General Recommendations and Best Practices
- Automatically scanning all API requests for sensitive data can prevent accidental disclosures. This should include personal, financial, and other confidential information.
- Limiting who can access APIs and when can reduce unauthorized access. Role-based access controls and least-privilege access policies are effective in this regard.
- Using firewalls to monitor API traffic and block suspicious activities is vital in preventing attacks.
- Regular security audits and penetration testing effectively identify and rectify potential vulnerabilities.
- Encrypting and masking sensitive data ensures information protection, even in data breaches.
- Educating employees about security and increasing their awareness about the importance of protecting sensitive data is necessary.
- The usage durations of API keys and tokens must be monitored regularly within a certain period.
Our SOCRadar Threat Research team’s investigation has highlighted often overlooked security vulnerabilities and risks in platforms like Postman. Future steps include:
- Updating API security policies.
- Integrating cybersecurity monitoring systems.
- Engaging professional Threat Intelligence services.
- Adopting a security-focused approach in development processes.
Recommended Security Protocols to Prevent Leaks
- Integrating security scans into CI/CD pipelines can detect vulnerabilities in the early stages of code development.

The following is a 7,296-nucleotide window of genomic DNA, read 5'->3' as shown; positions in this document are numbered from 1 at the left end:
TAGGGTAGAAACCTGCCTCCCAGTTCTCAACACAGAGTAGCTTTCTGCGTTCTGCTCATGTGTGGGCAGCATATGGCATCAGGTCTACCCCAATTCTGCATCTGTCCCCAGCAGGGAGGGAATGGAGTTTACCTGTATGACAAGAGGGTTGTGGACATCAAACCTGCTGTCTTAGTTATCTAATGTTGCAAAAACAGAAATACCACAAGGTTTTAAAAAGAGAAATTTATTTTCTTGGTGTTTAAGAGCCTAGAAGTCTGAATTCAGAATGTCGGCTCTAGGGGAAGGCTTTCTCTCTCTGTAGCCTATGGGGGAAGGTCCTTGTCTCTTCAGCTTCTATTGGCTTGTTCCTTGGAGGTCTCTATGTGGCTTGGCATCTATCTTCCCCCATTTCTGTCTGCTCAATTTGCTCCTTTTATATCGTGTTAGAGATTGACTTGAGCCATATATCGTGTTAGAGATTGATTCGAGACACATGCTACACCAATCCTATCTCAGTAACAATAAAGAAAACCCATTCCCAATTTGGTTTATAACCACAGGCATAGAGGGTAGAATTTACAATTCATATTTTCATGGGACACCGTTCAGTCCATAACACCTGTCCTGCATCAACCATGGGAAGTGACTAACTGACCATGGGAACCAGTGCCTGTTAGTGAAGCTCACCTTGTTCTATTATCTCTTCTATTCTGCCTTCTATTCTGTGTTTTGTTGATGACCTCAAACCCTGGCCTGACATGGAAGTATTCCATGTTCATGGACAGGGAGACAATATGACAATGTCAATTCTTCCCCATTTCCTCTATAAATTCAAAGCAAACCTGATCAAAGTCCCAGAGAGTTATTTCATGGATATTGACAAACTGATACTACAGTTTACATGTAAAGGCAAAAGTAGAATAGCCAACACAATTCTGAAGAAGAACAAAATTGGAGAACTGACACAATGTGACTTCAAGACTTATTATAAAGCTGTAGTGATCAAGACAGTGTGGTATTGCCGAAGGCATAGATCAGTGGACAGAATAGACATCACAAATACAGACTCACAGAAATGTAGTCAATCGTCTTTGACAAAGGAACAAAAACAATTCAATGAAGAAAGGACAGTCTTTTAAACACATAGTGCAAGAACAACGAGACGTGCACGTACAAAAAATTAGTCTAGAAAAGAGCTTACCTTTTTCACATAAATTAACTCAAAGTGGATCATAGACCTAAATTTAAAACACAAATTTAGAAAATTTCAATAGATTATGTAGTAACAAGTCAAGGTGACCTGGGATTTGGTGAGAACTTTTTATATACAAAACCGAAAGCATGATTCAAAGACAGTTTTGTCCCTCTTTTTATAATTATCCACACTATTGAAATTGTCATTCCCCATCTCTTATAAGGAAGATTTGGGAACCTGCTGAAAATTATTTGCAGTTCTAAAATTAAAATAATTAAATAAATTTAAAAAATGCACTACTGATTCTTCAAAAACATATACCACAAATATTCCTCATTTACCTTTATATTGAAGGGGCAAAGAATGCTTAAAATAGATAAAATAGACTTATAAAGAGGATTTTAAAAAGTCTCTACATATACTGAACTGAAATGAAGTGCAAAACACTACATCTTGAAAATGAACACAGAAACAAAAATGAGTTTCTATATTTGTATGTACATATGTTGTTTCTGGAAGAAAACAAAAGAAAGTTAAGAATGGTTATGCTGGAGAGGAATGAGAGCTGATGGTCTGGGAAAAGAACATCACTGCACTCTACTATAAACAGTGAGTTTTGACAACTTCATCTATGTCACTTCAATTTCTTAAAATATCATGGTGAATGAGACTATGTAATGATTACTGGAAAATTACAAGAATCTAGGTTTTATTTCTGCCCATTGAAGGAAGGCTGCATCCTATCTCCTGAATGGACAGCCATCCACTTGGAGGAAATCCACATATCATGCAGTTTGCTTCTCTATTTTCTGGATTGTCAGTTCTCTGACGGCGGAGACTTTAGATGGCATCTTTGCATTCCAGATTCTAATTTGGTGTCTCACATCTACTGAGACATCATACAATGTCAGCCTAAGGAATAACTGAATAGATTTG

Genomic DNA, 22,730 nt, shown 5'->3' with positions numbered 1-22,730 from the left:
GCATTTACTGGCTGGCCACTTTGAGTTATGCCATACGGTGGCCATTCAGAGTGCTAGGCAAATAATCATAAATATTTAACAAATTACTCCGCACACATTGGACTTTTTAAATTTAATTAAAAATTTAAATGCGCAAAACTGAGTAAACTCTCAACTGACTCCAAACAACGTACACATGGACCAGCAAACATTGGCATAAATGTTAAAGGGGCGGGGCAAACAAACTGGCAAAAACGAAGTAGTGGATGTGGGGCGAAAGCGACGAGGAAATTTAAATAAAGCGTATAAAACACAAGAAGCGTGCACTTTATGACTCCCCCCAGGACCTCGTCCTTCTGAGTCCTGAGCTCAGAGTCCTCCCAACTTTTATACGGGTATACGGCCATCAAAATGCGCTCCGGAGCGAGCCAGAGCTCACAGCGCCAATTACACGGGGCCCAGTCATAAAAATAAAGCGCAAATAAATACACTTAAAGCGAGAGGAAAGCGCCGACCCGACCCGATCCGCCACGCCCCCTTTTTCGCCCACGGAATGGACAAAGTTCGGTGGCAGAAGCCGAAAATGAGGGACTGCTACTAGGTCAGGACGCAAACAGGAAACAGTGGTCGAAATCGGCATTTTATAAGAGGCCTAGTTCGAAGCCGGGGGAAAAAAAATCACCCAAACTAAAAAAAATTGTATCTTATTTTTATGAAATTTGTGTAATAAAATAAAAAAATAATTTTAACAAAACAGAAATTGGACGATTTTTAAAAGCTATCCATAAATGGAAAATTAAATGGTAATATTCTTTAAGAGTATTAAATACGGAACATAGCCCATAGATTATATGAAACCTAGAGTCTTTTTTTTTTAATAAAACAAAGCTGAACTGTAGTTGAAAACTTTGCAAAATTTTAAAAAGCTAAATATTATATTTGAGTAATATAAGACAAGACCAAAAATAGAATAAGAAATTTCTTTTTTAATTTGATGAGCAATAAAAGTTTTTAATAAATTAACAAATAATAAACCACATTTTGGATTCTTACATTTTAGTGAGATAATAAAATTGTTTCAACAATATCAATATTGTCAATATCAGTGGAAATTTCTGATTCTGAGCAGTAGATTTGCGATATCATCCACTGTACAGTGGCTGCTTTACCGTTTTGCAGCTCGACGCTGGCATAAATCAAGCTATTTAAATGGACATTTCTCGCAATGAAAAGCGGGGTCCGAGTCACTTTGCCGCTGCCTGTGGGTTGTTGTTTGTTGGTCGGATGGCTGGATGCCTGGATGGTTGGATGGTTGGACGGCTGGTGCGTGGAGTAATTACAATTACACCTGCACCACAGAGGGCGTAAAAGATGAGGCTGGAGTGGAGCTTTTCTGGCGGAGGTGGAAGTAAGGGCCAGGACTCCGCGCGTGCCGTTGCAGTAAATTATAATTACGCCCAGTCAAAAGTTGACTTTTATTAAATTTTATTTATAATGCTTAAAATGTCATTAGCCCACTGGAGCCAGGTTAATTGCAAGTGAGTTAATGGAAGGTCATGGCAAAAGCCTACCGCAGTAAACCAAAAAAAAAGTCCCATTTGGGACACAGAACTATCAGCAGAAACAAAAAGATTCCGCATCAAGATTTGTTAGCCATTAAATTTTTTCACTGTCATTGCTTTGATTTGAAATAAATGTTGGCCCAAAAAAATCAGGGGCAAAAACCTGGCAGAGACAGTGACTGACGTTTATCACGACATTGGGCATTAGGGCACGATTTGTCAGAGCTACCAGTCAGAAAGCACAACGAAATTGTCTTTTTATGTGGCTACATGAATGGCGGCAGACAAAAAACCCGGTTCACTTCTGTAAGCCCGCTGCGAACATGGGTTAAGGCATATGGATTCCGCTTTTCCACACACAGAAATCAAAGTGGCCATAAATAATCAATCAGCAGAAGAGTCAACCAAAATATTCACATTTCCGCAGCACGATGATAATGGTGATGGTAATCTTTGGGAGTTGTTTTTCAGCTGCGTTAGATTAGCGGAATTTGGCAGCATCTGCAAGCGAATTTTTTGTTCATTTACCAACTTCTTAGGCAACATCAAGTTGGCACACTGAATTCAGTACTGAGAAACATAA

- Local or well-configured API management tools enhance security by allowing centralized management and monitoring of APIs.
- Preparing incident response plans for quick and effective action in potential breach situations is crucial.
Recommendations for Postman
Postman is continuously working to enhance the security of APIs. In this context, steps such as auditing the security of APIs, providing tools to users for quickly implementing security best practices, and offering educational materials to prevent security breaches are being taken. Additionally, continuously updating and improving the platform’s security settings is critical in ensuring user safety.
In conclusion, ensuring API security in platforms like Postman, protecting sensitive data, and preventing accidental disclosures require an integrated approach beyond a single step. This involves a comprehensive strategic cybersecurity approach, including technological solutions and the human factor.
Security Measures with SOCRadar for API Security
As a SOCRadar client, you can enhance the security of your API processes in the following ways:
SOCRadar offers specialized services for detecting user credentials and data leaks. This can assist in identifying sensitive data that is accidentally published on platforms like Postman.
Continuous monitoring of the clear web, dark web, and deep web is necessary to detect potential cyber threats. SOCRadar provides its clients with detailed monitoring services in this area.
Protecting accounts of users with high privileges and monitoring the cybersecurity incidents of organizations in your supply chain are crucial for API security. SOCRadar offers solutions that include such protective measures.
The effective use of threat intelligence and the automation of incident response processes through SOCRadar’s integrations enhance API security.
The solutions SOCRadar provides offer a comprehensive approach to API security and are particularly helpful in identifying sensitive data accidentally published on platforms like Postman. Integrating such solutions is important in creating a more secure working environment.